Truth and Consequences: Treasurer Folwell’s decisions

Truth and Consequences:  Treasurer Folwell’s
Treasurer Folwell’s claims about his financial stewardship
simply aren’t accurate.  He inherited a pension that was in very
good shape, and he wants the public to believe he’s rescued the
pension and taxpayers from a troubling situation.  In fact the
Treasurer is undermining the pension plan’s financial condition
through his investment decisions and management practices.  This
post presents a series of incorrect claims, imprudent actions, and
even a couple of reasonable steps taken by Treasurer Folwell.  It
gets a bit technical for the casual reader, but the technical bits

Inherited Accolades: The Treasurer touts a recent
stress test that ranked the North Carolina pension #6 based on the
ratio of assets to liabilities (“funded ratio”) in 2017, his
first year in office.[1]  That’s not a sudden or great
accomplishment.  North Carolina ranked #5, #2 and #4 in 2010,
2012, and 2015[2]on this ratio when Janet Cowell was
Treasurer.  In fact, North Carolina has been near the top in this
ranking for decades.
The Treasurer has trumpeted the exciting news that Moody’s
recently rated North Carolina #1 based on the ratio of its pension
liability relative to total revenue.  In other words, North
Carolina’s pension is the least burdensome to the state’s
budgetary resources in the country.  It’s a nice accolade, but
it’s nothing new.  North Carolina has been #1 or #2 in this
metric for years according to Moody’s.[3]
Trends Inside the Pension:  If you dig inside the
pension’s actuarial reports, you’ll find that the Treasurer is
meeting his basic responsibility to get the legislature, local
government, and educational institutions to make their
contributions to fund the plan and slowly eliminate the deficit.
 He’s following the path laid out by Treasurer Cowell.[4]However, his stewardship is not
particularly commendable. For example, the “funded ratio” is
declining and continues to decline. To be clear, the pension is
still reasonably well funded, but the latest actuarial reports for
the Teachers’ and State Employees’ pension released last
November show that the funded ratio has dropped from 95.6% to 86.4%
between 2014 and 2018 if asset values are smoothed out, and from
95.4% to 82.3% over the same period if the assets are simply based
on year-end values.[5]    The funded ratio will
probably rise a bit in 2019 given the sharp rise in stock prices. 
However, the funded ratio would rise even more if the Treasurer
hadn’t tried to time the stock market by selling equities and
putting the proceeds in cash.
Moreover, the burden on taxpayers in funding the pension is on
the rise and will continue to rise for a period of time.  These
contributions by employers (taxpayers) are reasonable, but they are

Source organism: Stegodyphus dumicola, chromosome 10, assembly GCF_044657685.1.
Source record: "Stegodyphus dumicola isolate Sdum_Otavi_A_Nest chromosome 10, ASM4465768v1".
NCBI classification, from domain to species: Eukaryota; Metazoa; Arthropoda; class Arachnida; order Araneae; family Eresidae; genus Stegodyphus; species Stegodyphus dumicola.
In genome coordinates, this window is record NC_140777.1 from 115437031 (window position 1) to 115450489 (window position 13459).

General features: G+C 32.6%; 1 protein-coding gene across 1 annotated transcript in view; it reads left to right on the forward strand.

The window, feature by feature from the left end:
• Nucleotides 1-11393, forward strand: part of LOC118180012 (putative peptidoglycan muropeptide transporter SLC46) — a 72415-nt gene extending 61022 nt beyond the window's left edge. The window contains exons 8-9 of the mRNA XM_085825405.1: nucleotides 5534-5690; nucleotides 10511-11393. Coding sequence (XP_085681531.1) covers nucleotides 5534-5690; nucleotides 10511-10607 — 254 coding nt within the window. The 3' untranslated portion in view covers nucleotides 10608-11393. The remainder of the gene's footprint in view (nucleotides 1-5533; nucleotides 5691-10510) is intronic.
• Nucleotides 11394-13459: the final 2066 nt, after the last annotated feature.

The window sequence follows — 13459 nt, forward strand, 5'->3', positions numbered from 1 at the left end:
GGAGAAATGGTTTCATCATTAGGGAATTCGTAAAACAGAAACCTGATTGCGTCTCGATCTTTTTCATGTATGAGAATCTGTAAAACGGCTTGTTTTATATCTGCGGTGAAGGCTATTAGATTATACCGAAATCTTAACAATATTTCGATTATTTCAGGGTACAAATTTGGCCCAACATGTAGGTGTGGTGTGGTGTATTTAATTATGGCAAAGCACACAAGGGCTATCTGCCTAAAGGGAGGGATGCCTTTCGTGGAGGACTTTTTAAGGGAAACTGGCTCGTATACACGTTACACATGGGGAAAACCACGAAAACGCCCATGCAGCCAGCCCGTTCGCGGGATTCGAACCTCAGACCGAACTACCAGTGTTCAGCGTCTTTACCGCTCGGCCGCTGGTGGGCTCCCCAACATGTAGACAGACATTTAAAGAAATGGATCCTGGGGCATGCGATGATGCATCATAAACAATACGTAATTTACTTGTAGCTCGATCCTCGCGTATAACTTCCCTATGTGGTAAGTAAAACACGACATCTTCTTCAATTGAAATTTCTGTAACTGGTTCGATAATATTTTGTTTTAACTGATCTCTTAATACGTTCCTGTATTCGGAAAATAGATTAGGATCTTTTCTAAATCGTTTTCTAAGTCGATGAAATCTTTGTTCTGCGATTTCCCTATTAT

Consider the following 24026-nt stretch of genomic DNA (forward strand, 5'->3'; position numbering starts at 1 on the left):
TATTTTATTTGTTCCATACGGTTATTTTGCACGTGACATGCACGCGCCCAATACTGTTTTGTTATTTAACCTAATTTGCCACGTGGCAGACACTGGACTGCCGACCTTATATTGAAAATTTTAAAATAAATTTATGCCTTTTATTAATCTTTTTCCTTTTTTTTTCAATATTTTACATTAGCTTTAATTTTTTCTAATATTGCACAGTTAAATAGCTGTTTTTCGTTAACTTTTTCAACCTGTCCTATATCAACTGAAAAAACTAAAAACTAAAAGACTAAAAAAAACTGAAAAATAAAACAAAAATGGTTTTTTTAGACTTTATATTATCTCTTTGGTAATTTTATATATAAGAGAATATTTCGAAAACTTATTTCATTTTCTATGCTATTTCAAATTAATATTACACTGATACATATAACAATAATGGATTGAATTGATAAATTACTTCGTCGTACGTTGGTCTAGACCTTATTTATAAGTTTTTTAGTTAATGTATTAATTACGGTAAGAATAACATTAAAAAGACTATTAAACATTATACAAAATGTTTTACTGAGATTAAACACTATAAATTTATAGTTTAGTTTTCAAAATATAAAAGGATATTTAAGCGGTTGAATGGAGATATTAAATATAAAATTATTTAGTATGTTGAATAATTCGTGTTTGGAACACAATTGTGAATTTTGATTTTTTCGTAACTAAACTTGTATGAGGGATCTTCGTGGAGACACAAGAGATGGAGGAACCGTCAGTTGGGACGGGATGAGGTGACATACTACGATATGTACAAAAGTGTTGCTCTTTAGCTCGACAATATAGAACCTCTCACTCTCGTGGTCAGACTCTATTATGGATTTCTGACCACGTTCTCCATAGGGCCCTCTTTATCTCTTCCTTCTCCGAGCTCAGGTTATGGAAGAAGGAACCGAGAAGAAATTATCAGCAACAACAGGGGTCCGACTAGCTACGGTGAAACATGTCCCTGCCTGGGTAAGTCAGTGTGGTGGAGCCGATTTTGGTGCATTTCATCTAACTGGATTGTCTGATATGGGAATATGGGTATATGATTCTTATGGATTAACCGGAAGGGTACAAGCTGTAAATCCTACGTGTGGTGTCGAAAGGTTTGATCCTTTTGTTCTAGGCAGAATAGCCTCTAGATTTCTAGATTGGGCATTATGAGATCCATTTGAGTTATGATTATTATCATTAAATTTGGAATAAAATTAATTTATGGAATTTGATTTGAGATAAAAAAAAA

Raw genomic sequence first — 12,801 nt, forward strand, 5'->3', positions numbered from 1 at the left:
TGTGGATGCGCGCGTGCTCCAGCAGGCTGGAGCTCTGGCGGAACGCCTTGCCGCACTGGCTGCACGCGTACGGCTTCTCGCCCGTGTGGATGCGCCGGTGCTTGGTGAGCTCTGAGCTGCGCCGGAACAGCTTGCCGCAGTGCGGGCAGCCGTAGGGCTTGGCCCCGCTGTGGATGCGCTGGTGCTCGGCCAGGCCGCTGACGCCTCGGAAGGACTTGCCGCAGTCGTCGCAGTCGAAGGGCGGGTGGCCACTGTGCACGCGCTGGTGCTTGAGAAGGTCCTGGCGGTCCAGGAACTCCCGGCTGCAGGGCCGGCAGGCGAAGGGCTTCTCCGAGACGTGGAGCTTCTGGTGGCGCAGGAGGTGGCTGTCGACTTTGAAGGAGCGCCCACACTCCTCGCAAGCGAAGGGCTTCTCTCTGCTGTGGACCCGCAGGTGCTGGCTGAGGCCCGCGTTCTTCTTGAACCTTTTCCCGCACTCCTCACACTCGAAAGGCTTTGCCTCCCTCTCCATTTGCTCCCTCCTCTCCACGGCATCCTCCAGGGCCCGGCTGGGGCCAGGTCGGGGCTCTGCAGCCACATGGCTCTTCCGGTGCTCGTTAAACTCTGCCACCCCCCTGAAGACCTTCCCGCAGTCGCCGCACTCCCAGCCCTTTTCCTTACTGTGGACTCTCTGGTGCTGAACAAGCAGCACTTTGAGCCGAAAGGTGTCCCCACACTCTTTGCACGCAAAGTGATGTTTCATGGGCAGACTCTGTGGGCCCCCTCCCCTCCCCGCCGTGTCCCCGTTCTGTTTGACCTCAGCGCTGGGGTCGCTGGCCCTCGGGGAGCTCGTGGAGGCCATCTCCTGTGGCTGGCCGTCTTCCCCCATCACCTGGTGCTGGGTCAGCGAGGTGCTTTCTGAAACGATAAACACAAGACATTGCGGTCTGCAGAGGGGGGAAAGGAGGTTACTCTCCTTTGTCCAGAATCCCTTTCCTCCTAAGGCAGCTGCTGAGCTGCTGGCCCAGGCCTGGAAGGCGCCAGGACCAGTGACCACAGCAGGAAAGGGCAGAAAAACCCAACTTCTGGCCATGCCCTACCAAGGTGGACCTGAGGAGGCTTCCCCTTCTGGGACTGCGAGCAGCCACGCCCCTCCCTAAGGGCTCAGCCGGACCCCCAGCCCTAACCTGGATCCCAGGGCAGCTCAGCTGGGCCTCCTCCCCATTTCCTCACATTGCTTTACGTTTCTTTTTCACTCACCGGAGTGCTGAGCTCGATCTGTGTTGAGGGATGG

likely to head in the wrong direction for a while.  In large part
the payments are rising because the assets haven’t grown at the
assumed rate of 7% during considerable periods of time. They are
also rising because the Treasurer made the decision to lower the
assumed rate from 7.25% to 7.00%.[6]  Eventually his ill-considered
decision to try to time the equity market will push the employer
burden even higher; someone is going to have to make up for all
that capital that’s been sitting in cash.
To measure the rising burden on taxpayers we turn to the
Actuarially Determined Employer Contribution or “ADEC”. In 2017
this ratio, which measures the employer contribution as a
percentage of total payroll, was 9.96%.  In 2020 it will be 12.97%
and is projected to rise to 14.78% in 2021.[7]  The Treasurer has asserted that
these increases will not result in tax increases, which is probably
true.[8]  That’s because the legislature
will decide to cut other programs or limit salary increases, while
local government and school boards will also have to pare programs
in order to fund the required pension contributions.
Moving in and out of index funds:  Treasurer Folwell
also takes credit for moving some $16 billion in index funds from
external to internal management.  The decision saved the pension
some $700,000, but the real work occurred under Treasurer Cowell. 
She shepherded through two statutory changes to allow for internal
management[9], and the staff led by Rhonda
Smith, Director of Public Equities, put in place all the systems
and technology to make this possible.[10]  The move to internal
management occurred on Treasurer Folwell’s watch, and he deserves
credit for implementing the change. 
Having built up the internal indexes to the aforementioned $16
billion in 2018, he then ordered the staff to sell off $5.5 billion
of the index exposure in 2019.[11]  This is more evidence that the
State Treasurer is not taking the proper long-term perspective in
managing the pension.  Moreover, the Treasurer has incurred two